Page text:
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Happy Birthday: Lotus Elise

Published 08 January 2016

If ever a car summed up the can-do attitude of the British sports car industry, it’s the Lotus Elise. Just when the Norfolk-based firm was beginning to look like a busted flush and had to pull out of Formula One due to lack of funds, along came the Elise to revive its fortunes and reputation in 1996.

Lotus was owned by Bugatti when the Elise was first conceived and codenamed the M111. In a nod to Bugatti’s then chairman Romano Artioli, the new lightweight car was named after his granddaughter. Not long after the Elise’s 1995 unveiling at the Frankfurt motor show, with an impossibly tempting starting price of £18,990, the Elise cost about the same as an average hot hatch, yet mustered 0-60mph in 5.8 seconds from its Rover-sourced 120hp 1.8-litre engine.

Such a humble engine gave the Elise very un-Lotus-like reliability, and the Elise has been much less prone to the head gasket problems that plague the MGF. It also made the Elise much cheaper to build, which was just as well as the car was developed on a miniscule budget.

Originally, Lotus reckoned they would sell a total of 2700 Elises and thought it would be viewed very much as a car for die-hard enthusiasts and the burgeoning track day market. Luckily, the marketing men were wrong and Lotus sold its first 1000 Elises by the middle of 1997, so production was revised up to 2500 cars per year. By the time the Series 1 Elise gave way to the S2 model in 2001, 10,619 Elises had been built and it was established as Lotus’ best ever seller.

Lotus Elise (1)

Not bad for a car conceived and developed inside of two years. Even more impressive was the Elise shunned simple, cheap and old fashioned practices for its chassis. Where a simple steel tube chassis, such as used by a Caterham Seven, would have been quick and easy to create, Lotus came up with a very clever, very light extruded aluminium platform that was epoxy bonded rather than welded or riveted together.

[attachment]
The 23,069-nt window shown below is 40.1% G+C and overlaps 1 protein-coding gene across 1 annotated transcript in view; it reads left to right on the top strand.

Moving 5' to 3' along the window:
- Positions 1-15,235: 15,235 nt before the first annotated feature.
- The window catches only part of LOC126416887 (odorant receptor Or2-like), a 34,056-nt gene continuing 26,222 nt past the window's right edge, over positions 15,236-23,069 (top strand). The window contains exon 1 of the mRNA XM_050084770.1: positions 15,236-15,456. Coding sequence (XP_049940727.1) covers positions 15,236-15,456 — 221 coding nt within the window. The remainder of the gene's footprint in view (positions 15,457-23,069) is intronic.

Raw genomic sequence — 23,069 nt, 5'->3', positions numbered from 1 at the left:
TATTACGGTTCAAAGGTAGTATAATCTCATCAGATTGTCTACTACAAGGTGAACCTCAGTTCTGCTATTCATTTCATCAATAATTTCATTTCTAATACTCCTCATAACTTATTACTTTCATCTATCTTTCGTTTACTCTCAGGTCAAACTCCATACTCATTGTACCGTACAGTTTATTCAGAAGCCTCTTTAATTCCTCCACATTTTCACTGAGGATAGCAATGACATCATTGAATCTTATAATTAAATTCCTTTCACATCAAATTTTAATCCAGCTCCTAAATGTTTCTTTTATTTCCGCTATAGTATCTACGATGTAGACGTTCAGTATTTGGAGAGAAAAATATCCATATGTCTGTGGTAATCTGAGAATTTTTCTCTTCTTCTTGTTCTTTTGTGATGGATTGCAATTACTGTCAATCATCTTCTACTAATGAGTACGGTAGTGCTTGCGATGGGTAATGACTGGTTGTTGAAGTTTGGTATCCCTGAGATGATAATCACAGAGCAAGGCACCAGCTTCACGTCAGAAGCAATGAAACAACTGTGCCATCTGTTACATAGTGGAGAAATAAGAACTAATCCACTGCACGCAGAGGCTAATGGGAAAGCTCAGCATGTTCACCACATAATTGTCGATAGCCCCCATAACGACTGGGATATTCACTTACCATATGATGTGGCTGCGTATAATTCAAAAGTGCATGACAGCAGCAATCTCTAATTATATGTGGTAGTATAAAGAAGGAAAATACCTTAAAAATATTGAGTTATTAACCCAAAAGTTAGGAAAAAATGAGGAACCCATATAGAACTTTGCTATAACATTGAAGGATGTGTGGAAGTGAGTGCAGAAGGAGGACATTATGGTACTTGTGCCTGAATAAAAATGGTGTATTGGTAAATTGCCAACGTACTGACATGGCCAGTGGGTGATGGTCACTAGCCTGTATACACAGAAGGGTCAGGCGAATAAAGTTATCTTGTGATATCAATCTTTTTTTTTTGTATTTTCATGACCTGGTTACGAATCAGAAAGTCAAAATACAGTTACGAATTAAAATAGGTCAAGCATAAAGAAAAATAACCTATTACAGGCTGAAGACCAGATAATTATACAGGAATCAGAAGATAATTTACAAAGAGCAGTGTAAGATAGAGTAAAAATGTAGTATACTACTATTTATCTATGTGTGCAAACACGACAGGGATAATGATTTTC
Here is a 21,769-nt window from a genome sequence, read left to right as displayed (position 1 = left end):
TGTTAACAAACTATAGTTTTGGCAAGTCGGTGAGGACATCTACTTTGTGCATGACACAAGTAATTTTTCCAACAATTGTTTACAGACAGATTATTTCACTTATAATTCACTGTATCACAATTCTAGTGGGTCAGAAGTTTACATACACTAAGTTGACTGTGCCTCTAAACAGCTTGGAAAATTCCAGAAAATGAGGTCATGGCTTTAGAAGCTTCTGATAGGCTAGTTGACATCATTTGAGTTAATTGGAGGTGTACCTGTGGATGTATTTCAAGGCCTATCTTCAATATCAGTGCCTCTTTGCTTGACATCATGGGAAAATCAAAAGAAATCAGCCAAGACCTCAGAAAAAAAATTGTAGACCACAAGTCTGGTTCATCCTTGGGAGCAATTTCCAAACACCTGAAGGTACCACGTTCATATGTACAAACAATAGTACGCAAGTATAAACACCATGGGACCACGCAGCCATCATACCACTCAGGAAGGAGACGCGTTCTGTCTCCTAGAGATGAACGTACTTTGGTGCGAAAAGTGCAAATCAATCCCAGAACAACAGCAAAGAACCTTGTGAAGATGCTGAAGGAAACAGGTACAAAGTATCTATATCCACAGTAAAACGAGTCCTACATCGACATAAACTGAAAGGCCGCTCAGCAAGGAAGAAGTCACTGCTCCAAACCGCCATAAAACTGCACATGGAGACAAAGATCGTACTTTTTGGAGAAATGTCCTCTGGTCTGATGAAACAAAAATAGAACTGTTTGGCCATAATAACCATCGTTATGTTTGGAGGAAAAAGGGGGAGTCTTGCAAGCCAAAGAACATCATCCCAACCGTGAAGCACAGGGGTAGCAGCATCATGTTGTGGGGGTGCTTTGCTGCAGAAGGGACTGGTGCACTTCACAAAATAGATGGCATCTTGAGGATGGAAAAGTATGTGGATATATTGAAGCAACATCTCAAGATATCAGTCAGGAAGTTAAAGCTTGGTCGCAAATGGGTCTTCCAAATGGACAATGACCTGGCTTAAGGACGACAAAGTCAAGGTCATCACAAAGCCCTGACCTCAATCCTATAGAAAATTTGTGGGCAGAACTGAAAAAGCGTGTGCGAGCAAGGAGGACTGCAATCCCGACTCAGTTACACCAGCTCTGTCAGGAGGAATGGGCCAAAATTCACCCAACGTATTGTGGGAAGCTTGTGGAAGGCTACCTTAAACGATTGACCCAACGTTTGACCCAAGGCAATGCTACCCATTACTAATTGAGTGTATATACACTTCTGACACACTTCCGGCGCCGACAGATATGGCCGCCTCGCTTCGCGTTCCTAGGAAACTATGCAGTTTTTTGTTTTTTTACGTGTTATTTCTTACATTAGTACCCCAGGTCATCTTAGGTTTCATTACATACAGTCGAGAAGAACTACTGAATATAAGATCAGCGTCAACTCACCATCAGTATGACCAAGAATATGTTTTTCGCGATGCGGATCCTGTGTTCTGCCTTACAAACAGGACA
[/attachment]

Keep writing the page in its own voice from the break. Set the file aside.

The same extruded aluminium technology was also used for the suspension uprights, and the driver’s foot pedals were made from this too as a hint to what lay under the glassfibre bodywork. Aluminium was further used for the metal matrix brake discs to make them light and better dissipate heat build-up, though these discs can crack and were later replaced with steel discs.

All of this aluminium resulted in a kerb weight of 731kg, which was incredibly light compared to even a Mazda MX-5. Not only did the feather-like weight help with performance, it bestowed sensational handling on the Elise and sealed its fame among sports car fans and the motoring press alike.

Lotus capitalised on this with more powerful Elise models such as the 143hp 111S and Sport 160 with 158hp, plus the extreme 340R that was the ultimate expression of the stripped back Elise. The 340R came with a 177hp 1.8-litre engine to give 340hp per tonne, hence the name.

Lotus 340R Shelsley

For many, though, the ultimate Elise is the fixed roof version called the Exige that has the same engine as the limited edition 340R. It’s a thrilling drive, but perhaps best reserved for track use.

Due to their rarity, the 340R and Exige models are correspondingly expensive, but a well cared for Elise S1 remains affordable and thrilling to drive. It may have just hit its 20th birthday, but the original Elise is the British sports car at its undiluted best.


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